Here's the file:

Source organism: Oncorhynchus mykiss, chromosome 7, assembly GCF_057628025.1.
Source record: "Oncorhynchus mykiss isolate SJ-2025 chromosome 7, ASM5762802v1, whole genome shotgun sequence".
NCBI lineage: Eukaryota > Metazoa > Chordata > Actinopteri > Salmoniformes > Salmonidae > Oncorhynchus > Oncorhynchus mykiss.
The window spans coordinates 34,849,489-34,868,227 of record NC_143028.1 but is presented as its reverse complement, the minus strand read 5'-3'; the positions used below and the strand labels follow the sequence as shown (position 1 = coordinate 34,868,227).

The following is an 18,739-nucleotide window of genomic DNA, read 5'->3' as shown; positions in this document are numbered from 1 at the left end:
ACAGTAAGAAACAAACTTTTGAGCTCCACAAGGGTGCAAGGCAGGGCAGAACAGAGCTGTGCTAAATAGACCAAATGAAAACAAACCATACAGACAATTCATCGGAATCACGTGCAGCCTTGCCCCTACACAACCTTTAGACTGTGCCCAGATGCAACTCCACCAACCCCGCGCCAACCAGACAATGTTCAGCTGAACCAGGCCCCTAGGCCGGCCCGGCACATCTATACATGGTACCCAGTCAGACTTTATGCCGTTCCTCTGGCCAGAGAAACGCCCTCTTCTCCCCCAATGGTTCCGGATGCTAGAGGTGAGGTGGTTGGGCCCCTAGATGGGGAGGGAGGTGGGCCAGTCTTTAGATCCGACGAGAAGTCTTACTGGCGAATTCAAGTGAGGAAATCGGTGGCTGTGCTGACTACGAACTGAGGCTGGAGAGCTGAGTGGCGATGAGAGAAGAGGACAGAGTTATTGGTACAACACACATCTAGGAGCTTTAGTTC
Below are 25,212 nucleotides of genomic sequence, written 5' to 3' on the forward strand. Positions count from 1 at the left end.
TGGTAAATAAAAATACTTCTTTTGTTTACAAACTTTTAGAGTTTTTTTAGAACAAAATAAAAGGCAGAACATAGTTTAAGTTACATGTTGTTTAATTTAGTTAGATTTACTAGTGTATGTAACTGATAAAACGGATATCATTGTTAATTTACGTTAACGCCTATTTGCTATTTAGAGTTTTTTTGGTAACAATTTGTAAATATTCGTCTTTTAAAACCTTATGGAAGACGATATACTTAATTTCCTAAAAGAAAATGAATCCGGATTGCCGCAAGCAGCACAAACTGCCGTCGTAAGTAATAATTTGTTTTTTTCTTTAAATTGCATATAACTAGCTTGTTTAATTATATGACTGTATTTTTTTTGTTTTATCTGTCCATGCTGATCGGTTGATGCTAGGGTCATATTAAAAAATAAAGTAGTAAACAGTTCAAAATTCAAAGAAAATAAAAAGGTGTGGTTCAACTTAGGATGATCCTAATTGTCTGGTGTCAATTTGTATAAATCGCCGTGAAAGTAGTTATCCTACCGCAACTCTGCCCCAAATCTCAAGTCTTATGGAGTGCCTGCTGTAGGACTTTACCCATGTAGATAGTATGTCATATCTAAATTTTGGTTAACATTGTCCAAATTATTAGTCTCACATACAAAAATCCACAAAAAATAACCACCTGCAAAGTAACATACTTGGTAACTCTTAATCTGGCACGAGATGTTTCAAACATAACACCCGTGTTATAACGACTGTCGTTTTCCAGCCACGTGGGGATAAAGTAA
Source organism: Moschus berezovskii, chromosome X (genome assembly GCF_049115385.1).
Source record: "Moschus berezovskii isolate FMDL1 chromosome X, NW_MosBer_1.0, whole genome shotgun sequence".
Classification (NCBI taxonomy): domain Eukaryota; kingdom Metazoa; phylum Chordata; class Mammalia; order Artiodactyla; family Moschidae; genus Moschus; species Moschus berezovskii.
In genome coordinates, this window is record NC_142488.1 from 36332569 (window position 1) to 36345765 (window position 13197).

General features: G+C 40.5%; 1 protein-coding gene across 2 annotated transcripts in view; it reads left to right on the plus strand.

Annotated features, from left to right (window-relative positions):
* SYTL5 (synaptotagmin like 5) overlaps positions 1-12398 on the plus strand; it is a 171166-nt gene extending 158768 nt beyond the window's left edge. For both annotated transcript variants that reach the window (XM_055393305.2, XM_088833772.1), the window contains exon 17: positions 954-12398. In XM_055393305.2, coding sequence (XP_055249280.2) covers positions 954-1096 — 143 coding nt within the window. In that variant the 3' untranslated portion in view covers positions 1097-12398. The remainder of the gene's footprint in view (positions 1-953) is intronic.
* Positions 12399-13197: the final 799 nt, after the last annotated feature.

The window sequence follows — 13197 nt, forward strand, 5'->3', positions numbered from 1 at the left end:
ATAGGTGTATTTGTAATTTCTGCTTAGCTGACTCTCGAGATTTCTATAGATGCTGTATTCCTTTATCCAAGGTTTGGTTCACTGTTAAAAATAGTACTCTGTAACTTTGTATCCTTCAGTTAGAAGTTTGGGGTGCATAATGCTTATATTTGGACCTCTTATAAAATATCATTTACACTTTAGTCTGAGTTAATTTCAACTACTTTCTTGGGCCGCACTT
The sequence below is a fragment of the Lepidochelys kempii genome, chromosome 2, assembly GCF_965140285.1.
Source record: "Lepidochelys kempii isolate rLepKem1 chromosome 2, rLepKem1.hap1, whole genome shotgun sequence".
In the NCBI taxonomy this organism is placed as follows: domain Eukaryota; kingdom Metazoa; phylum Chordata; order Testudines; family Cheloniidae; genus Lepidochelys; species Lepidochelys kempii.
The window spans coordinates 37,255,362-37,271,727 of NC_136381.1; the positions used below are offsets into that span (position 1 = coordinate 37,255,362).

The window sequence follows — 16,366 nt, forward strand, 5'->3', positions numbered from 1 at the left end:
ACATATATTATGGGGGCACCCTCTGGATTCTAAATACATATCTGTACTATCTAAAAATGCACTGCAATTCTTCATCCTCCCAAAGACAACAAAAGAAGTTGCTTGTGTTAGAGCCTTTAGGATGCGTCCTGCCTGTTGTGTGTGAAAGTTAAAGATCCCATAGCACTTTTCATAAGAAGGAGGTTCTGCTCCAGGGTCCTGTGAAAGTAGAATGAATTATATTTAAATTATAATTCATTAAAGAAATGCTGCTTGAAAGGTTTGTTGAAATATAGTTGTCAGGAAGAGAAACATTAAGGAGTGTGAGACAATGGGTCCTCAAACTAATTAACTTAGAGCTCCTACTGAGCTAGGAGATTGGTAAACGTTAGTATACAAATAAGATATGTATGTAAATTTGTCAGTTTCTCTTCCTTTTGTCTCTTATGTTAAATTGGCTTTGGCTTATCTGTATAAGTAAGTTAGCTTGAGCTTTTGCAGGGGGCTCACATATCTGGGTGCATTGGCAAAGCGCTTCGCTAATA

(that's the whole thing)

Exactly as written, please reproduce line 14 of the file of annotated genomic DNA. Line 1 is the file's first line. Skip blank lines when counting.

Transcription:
Annotated features, from left to right (window-relative positions):